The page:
About a dozen years ago, Dr. Matthew Sleeth was at the peak of his career as an ER physician and chief of staff of his hospital. He and his wife Nancy, a former communications director in a Fortune 500 company, had all the things in life that are supposed to make you happy. When a series of disturbing events happened in their lives, they started looking deeper for answers to life’s big questions. One slow morning in the ER, Matthew noticed a Bible in the patient waiting area…so he stole it and started to read. In the Gospels, Matthew came face to face with Jesus, and one by one, he and his whole family became believers. In 2008, Matthew and Nancy founded an educational nonprofit called Blessed Earth that encourages responsible stewardship of our resources. In the past nine years they have spoken at over one thousand church, educational, media and environmental groups, written a number of books, and produced a twelve-part film curricula, “Hope for Creation” and “Hope for Humanity”.
More than a decade ago, when Matthew and I first moved to Wilmore, Kentucky, we prayed that God would give us an opportunity to make a difference in our new hometown. The very next day a neighbor, Andy Bathje, knocked on our door. Andy told us about Ichthus, one of the largest Christian music festivals in the country, which was happening in Wilmore the following week. Knowing our passion for creation care, he mentioned that none of the waste had ever been recycled during the event, which drew 15,000-20,000 attendees each year. Would we be interested in partnering with him to change that?
“Yes! We’d love to help!”
We purchased 50 durable bins, recruited local youth volunteers, and went to work. Those were some of the loudest, hottest, most gratifying three days I’ve ever experienced. We recycled 50,000 bottles and cans in that first year alone.
With Andy’s help, Blessed Earth continued to increase the recycling at Ichthus. We distributed free water to attendees who wanted to use reusable water bottles, encouraged recycling with prize drawings, and educated interested attendees about recycling and creation care. More and more people came to volunteer; some band members even pitched in.
When Andy became the executive director of AdventureServe Ministries, he incorporated recycling into his mission experience for youth. We gave the recycling bins to AdventureServe so they could continue the work we’d begun together.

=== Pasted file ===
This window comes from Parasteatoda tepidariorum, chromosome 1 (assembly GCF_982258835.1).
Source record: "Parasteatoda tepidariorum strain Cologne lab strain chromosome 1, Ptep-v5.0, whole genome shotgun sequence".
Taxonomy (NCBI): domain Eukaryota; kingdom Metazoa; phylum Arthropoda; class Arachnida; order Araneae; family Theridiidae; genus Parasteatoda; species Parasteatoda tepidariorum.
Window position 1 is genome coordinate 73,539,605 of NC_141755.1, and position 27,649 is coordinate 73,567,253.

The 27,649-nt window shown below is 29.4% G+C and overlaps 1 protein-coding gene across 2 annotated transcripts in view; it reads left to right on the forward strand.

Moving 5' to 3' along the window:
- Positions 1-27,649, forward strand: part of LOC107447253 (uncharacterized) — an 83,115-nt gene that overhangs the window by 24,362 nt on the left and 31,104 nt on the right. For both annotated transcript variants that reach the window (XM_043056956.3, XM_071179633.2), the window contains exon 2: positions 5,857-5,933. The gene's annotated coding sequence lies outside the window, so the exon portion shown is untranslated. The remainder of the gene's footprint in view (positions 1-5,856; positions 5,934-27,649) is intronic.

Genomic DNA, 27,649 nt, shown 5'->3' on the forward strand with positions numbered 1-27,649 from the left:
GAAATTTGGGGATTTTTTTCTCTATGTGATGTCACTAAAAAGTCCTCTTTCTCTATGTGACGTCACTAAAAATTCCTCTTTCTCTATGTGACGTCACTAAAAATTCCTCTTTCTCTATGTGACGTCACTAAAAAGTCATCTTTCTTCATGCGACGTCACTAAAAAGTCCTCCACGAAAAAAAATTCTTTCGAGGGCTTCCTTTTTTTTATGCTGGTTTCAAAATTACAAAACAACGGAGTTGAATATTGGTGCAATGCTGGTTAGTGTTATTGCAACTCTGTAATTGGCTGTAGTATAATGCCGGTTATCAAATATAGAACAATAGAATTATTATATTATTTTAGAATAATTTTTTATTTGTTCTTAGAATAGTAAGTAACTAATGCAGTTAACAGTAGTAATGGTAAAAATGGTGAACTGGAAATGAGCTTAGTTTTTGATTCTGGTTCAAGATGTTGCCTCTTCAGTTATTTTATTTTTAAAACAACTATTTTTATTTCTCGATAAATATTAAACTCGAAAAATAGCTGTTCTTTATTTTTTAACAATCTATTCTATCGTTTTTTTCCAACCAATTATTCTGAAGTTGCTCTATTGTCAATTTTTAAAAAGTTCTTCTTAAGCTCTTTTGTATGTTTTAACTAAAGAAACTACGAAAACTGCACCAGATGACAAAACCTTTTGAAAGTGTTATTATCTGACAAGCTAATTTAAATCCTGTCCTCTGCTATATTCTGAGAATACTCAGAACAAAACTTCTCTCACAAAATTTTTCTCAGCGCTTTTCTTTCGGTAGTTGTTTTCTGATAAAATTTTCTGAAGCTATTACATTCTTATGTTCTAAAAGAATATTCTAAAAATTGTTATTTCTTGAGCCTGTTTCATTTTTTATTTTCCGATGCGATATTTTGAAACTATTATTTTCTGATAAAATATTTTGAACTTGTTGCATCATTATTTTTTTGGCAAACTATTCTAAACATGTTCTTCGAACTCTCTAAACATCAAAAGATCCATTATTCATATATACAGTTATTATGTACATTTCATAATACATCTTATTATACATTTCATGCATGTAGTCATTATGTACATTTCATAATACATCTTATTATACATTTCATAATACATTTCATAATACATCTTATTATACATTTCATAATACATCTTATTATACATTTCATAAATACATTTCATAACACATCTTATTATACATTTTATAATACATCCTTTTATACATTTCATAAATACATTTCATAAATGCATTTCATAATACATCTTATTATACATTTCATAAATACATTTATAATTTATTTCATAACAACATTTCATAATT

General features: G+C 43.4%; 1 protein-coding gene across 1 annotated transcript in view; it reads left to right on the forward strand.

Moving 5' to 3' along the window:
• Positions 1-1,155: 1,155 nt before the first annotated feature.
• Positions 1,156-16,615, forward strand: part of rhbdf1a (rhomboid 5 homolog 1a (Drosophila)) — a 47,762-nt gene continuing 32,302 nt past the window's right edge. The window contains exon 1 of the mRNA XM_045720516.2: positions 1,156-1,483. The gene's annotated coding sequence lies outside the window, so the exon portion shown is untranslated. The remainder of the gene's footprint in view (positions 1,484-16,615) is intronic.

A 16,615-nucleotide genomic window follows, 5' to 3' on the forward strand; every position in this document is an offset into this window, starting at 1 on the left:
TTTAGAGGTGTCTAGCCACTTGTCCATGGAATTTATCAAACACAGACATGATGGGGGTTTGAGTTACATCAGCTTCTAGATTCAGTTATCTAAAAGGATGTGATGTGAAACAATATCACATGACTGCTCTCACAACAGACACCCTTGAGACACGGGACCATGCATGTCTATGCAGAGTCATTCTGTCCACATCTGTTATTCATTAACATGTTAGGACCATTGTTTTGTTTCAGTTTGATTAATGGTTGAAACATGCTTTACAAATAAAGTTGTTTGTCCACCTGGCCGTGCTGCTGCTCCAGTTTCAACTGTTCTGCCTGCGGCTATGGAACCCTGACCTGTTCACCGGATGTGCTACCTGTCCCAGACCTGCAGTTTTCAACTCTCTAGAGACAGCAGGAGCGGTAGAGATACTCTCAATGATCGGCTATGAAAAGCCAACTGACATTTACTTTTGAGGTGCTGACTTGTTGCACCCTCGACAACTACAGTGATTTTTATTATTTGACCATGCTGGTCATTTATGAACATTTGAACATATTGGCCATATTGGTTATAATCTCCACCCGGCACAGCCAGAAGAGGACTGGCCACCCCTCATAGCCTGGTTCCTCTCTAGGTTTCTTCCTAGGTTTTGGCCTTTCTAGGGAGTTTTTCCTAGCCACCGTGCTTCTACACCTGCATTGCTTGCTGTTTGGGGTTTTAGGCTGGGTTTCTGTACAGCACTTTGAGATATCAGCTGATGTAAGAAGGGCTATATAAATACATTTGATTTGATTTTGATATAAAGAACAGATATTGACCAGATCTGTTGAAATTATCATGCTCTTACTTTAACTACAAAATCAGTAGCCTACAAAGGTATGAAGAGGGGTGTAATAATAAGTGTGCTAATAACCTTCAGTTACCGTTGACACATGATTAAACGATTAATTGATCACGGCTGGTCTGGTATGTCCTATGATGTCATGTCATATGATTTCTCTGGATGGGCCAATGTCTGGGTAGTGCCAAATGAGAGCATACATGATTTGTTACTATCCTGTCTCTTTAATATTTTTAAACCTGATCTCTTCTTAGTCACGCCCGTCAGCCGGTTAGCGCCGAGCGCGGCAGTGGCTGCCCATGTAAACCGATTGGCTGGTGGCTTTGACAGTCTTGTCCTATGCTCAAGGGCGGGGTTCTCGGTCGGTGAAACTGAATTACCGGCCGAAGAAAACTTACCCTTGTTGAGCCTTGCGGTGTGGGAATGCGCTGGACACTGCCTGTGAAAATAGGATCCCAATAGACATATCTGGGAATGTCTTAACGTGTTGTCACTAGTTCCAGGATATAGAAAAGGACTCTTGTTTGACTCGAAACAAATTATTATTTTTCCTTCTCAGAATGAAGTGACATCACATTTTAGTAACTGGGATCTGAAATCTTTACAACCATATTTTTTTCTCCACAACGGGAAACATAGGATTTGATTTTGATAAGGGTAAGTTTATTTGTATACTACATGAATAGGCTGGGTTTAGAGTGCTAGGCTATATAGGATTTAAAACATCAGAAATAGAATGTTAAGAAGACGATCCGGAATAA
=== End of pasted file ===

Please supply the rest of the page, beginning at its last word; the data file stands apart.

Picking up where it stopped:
Several years ago, AdventureServe hosted the youth of Shepherd of the Prairie Lutheran Church from Huntley, Illinois, who participated in the recycling efforts at Ichthus as part of their learning about creation care. They were so inspired that they contacted another festival closer to home, Lifest. The organizers had no objection to free help reducing their trash. They have now been recycling at Lifest for three years.
After a decade of use, the recycling bins we purchased were still going strong, but the lids needed to be replaced. Blessed Earth donated new bin lids and an eye-catching cage for Lifest 2016 attendees to deposit bottles in; participants wrote their names and phone numbers on their bottles, which served as “entries” into prize drawings.
This year, AdventureServe staff members joined 35 volunteers from Shepherd of the Prairie to manage the recycling campaign at Lifest. Over the 3-day event, they filled two 20-foot long dumpsters with plastic bottles and collected fifty pounds of aluminum. According to the local Solid Waste Department, the youth have collected 4.92 tons of recyclables over the last three summers. This is equal to saving 10,000 pounds of oil.
A decade ago, Matthew and I never would have guessed that a prayer to help our community would turn into an opportunity to help recycle bottles and cans at events throughout the country. We are especially grateful for people like Andy who model how our faith is connected with everything we do – including the fate of a pop bottle!
All images courtesy of Blessed Earth